The retinoid x receptor agonist bexarotene relieves positive symptoms of schizophrenia: A 6-week, randomized, double-blind, placebo-controlled multicenter trial

Vladimir Lerner, Chanoch Miodownik, Anatoly Gibel, Pinchas Sirota, Ilan Bush, Hadi Elliot, Ruben Benatov, Michael S. Ritsner

Research output: Contribution to journalArticlepeer-review

Abstract

Objective: The limitations of antipsychotic therapy in schizophrenia and schizoaffective disorder led to the investigation of the putative utility of pharmacologic augmentation strategies. The antitumor agent bexarotene via nuclear retinoid X receptor (RXR) activation might modulate numerous metabolic pathways involved in the pathogenesis of schizophrenia and schizoaffective disorder. This trial aimed to investigate efficacy and safety of add-on bexarotene to ongoing antipsychotic treatment of patients with schizophrenia or schizoaffective disorder. Method: Ninety inpatients and outpatients that met DSM-IV-TR criteria for schizophrenia or schizoaffective disorder participated in a 6-week, double-blind, randomized, placebocontrolled multicenter study. Bexarotene (75 mg/d) was added to ongoing antipsychotic treatment from October 2008 to December 2010. The reduction in the severity of symptoms on the Positive and Negative Syndrome Scale (PANSS) was a primary outcome. Secondary outcomes ncluded general functioning, quality of life, and side effect scales. Results: Seventy-nine participants (88%) completed the protocol. Controlling for antipsychotic agents, a mixed model showed that patients who received adjunctive bexarotene had significantly lower PANSS positive scale scores compared to patients who received placebo (F = 8.6, P = .003; treatment arms × time, F = 2.7, P = .049), with moderate effect size (d = 0.48; 95% CI,0.04-0.93). Patients with mean or higher baseline PANSS positive scale scores and patients who did not take lipid-reducing agents revealed greater amelioration of positive symptoms (F = 7.4, P = .008). Other symptoms and secondary outcome measures were not affected by adjunctive bexarotene. Bexarotene was well tolerated, though 2 reversible side effects were reported: a significant increase in total cholesterol levels (P < .001) and a decrease in total thyroxine levels (P < .001). Conclusions: Bexarotene might potentially be a novel adjuvant therapeutic strategy for schizophrenia, particularly for the reduction of positive symptoms. The potential benefits and risks of ongoing administration of bexarotene warrant further evaluation.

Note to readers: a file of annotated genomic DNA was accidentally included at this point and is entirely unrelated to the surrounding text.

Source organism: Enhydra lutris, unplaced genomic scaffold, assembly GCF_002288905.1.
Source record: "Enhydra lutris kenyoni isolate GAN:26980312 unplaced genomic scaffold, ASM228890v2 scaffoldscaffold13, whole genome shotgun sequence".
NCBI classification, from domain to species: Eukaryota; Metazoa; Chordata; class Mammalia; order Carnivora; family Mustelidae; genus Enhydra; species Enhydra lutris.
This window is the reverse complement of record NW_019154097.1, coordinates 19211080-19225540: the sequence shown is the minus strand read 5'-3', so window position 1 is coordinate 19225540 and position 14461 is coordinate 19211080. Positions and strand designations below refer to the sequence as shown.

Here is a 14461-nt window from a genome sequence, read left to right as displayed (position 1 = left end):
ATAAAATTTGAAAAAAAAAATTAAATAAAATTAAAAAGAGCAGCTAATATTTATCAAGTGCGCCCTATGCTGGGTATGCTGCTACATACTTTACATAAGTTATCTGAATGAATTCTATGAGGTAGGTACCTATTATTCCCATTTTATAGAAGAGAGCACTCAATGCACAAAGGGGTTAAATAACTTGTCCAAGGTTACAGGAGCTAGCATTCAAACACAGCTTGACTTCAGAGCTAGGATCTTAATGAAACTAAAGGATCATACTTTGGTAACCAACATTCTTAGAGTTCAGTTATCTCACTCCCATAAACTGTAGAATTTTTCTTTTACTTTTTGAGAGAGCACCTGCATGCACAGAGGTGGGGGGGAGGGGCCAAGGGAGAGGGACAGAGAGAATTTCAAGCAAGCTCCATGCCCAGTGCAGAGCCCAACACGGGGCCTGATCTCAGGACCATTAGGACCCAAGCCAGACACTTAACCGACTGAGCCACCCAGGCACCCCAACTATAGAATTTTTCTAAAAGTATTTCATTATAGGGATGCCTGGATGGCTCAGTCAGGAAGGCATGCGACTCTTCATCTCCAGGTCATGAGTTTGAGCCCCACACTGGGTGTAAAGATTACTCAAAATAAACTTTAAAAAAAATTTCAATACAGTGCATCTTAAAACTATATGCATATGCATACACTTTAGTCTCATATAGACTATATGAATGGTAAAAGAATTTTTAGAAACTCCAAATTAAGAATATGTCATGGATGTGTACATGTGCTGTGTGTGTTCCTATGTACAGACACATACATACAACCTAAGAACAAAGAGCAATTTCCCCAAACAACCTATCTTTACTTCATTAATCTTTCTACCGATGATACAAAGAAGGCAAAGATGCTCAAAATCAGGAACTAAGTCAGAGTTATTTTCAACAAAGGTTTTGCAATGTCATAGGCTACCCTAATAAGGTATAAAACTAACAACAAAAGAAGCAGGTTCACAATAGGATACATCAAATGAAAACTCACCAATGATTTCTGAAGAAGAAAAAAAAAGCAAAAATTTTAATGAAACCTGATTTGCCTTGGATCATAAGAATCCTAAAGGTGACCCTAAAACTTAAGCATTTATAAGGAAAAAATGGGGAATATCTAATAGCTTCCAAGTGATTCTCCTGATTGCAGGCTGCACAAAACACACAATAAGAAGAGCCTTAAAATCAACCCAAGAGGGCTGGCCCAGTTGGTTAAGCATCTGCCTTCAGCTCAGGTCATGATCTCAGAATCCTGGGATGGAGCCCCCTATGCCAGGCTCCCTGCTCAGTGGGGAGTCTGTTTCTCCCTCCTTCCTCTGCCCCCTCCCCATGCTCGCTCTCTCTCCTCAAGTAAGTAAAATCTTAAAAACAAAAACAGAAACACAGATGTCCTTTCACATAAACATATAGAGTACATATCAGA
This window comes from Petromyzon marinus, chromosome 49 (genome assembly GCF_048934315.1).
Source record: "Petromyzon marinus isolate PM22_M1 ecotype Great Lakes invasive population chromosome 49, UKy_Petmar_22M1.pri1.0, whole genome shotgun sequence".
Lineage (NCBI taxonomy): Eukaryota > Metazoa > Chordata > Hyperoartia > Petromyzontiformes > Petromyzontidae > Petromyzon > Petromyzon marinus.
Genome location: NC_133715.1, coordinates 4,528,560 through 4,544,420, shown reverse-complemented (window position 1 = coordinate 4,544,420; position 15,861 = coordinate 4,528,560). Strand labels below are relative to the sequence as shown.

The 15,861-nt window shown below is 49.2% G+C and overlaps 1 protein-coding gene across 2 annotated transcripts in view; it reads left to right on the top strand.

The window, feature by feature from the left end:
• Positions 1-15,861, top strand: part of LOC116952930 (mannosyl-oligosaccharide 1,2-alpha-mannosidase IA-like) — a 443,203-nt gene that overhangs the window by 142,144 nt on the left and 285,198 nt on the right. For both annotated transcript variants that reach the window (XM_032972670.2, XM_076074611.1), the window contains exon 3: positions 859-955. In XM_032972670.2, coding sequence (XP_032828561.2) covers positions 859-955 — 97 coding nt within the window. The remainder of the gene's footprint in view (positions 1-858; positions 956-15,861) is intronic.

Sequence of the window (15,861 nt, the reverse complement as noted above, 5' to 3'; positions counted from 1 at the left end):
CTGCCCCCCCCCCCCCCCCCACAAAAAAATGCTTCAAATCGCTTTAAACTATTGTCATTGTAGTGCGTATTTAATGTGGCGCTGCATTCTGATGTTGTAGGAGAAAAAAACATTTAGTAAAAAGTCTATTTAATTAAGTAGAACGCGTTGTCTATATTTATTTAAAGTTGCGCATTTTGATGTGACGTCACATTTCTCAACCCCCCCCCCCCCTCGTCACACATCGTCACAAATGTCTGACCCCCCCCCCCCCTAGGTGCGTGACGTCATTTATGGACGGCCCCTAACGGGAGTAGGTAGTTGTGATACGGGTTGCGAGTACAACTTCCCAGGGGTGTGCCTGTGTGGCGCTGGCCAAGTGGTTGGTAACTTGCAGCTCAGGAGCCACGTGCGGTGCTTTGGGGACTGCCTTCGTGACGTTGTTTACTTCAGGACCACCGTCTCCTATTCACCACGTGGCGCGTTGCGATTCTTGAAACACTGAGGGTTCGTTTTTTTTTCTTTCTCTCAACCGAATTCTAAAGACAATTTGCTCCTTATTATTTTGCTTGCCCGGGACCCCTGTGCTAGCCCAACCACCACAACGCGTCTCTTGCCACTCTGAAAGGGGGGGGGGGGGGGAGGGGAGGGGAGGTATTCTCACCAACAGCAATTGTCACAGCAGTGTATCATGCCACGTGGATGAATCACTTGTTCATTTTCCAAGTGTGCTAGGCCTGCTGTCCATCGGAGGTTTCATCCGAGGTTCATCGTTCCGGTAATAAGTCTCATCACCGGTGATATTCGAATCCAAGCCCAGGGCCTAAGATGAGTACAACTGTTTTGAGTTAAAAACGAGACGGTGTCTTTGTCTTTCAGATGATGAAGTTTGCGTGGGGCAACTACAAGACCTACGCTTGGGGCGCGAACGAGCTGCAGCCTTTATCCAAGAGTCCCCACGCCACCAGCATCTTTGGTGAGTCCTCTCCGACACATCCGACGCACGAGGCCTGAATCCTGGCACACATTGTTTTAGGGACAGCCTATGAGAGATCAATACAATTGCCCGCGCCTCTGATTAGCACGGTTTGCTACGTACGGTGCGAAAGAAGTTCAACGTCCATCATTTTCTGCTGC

Original languageEnglish
Pages (from-to)1224-1232
Number of pages9
JournalJournal of Clinical Psychiatry
Volume74
Issue number12
DOIs
StatePublished - Dec 2013
Externally publishedYes

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